3. The crux of the argument seems to be that Hitchens is flirting with anti-semitism because he doesn’t buy a literal reading of Exodous…..because he doesn’t buy that might not someone else decide that they don’t buy that the Holocaust happened…. Sloppy reasoning but a good long post on Judaism.

    I did appreciate the issue of anti-Judism versus anti-semitism. Hitchens is anti-Jewish in the sense that he’s an atheist and since Judism is at the core of the world’s dominant set of theistic religions he has to be pretty critical of Judism for the same reason an anti-communist would have to be critical of Karl Marx. I think it’s overreaching, though, to describe the two as being two sides ‘of the same coin’. Taken to its conclusion you might as well say anyone who decides not to be Jewish is an anti-semite.

  4. Seriously, if you believe this guy, then I must be an antisemite. It’d be funny if it weren’t so mean-spirited and slanderous.

  5. Boonton,
    Krugman remains full of it. Kinda of like he did over and over and over again during the AZ shooter affair and the accusations of the cause being conservative military metaphor in their rhetoric. He cites no evidence that climate of any type of or even food prices were a trigger for the current Coptic unrest. Why not.

    What debate is being shut down? Climate people will tell you that hurricanes and big storms will be more frequent because of global warming. Yet this shuts down the salient part of the debate which counters that in the last decade (in which they will tell us warming as compared to 50 years ago) has occurred. Yet in the last day the statistical occurance of such storms is the same as in the past. Seems to me storms are kind like droughts in this setting. Or to restate what you wrote, “Imagine absent global warming the odds of a massive drought in a particular area are 10%. Say with global warming they become 10%. In year X, this particular area has a massive drought. A commentator can truthfully say “this is a taste of what things will look like with warming” even though that particular drought might have happened even in the 10% non-warming world.” A commenter can truthfully say what you note, but … it would be errant nonsense. Kind like Krugman’s assertion.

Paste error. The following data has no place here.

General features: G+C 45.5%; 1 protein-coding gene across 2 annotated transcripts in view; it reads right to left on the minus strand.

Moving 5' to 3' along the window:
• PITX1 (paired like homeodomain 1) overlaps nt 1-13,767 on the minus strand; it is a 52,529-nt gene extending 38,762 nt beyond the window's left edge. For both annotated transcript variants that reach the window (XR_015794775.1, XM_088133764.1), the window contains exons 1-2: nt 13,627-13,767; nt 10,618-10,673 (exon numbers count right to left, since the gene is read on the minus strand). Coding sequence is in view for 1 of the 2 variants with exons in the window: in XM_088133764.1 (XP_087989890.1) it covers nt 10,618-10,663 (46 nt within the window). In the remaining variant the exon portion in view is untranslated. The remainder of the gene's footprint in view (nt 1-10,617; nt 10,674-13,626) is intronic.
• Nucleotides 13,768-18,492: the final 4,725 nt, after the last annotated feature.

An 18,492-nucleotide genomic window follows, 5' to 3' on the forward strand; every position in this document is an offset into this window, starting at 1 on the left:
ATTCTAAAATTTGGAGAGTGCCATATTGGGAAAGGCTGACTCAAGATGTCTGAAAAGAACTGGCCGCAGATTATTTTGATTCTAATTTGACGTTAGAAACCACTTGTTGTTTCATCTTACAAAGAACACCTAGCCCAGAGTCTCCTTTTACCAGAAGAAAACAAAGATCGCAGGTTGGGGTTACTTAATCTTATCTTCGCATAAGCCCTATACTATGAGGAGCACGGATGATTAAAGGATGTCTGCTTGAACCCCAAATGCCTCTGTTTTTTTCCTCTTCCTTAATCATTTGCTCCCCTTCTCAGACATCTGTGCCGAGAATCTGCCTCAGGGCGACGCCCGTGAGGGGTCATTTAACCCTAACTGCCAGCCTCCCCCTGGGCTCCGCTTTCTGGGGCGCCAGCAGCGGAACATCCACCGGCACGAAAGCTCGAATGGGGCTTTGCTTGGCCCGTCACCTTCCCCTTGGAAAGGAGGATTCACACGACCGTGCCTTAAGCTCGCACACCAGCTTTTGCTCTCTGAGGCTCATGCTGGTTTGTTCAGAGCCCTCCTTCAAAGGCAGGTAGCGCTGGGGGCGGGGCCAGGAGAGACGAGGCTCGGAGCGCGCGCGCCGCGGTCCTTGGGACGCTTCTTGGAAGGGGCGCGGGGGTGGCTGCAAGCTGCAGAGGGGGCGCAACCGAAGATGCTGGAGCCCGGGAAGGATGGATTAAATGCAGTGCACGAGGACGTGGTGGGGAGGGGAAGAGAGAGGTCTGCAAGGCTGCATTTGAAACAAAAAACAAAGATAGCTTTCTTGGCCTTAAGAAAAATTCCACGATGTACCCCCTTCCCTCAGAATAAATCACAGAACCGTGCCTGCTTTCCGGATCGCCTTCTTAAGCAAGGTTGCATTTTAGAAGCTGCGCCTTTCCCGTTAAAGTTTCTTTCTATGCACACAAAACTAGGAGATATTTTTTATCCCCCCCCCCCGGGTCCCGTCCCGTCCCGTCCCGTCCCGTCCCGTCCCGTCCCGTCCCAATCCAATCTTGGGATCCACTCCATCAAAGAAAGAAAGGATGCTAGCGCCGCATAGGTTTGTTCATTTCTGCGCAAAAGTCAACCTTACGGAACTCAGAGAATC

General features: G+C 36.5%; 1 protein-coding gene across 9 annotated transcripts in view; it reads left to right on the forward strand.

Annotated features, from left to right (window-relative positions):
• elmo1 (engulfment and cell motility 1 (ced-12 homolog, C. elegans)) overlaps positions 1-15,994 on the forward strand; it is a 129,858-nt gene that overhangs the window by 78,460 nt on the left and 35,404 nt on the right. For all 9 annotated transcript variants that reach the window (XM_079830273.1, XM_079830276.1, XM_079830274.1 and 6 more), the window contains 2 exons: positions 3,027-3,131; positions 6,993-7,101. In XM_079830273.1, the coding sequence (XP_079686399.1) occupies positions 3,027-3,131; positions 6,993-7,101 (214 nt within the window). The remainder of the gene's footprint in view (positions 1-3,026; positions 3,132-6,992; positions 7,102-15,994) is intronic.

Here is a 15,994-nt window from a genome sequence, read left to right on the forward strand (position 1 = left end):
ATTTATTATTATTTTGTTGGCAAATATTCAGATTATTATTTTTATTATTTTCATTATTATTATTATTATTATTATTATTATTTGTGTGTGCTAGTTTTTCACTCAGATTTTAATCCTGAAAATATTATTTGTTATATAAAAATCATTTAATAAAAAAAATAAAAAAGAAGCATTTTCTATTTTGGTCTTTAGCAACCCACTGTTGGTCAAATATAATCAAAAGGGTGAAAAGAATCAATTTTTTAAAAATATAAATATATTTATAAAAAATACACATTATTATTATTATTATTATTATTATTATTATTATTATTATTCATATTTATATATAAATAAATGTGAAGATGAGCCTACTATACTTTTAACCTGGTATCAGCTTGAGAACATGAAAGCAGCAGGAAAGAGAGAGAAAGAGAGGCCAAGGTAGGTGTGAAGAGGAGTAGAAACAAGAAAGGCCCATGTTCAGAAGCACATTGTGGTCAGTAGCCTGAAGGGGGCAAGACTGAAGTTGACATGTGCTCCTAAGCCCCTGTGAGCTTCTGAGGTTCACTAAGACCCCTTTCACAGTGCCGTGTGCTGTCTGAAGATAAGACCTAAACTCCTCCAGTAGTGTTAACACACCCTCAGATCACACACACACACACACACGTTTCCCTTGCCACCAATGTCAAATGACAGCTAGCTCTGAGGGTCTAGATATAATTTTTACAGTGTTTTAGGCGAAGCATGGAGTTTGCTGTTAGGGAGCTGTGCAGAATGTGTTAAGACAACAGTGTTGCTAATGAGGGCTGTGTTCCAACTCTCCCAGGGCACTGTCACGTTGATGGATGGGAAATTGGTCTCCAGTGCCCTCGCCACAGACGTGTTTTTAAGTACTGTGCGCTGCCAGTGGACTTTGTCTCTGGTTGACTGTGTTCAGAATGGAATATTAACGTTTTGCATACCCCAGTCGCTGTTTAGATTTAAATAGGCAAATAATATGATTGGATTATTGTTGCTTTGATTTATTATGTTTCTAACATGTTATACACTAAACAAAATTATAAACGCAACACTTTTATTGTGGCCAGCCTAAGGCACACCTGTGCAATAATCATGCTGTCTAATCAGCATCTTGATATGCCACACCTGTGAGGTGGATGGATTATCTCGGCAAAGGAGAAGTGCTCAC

6. JA,

    Palin and Bush lacked curiosity

    A claim for which you lack any evidence at all. Oh, wait, “openness” means that you like to cast aspersions without substance. Which is kind of the liberal version of openness. You cast aspersions at social conservatives but don’t actually meet and talk to any in any number.

    Regarding the Hitchens piece … I don’t think you read the same article. You write

    Pure bullshit, based on the ridiculous conflation of Jews and Orthodox/Talmudic/Biblical/historical Judaism. Newsflash: the overwhelming majority of Jews don’t believe that stuff.

    Uhm. No. The author is noting that the very term Jew is a fiction. The overwhelming majority of Jews think the word Jew has real meaning and history.

    Especially when we can see how you talk about Muslims and gays and “illegals” and liberals — it’s pretty damn obvious your shallow philo-semitism is based on the perceived utility of an alliance or some religious bullshit centered around Israel rather than on a recognition of a common humanity between yourselves and people who aren’t just like you.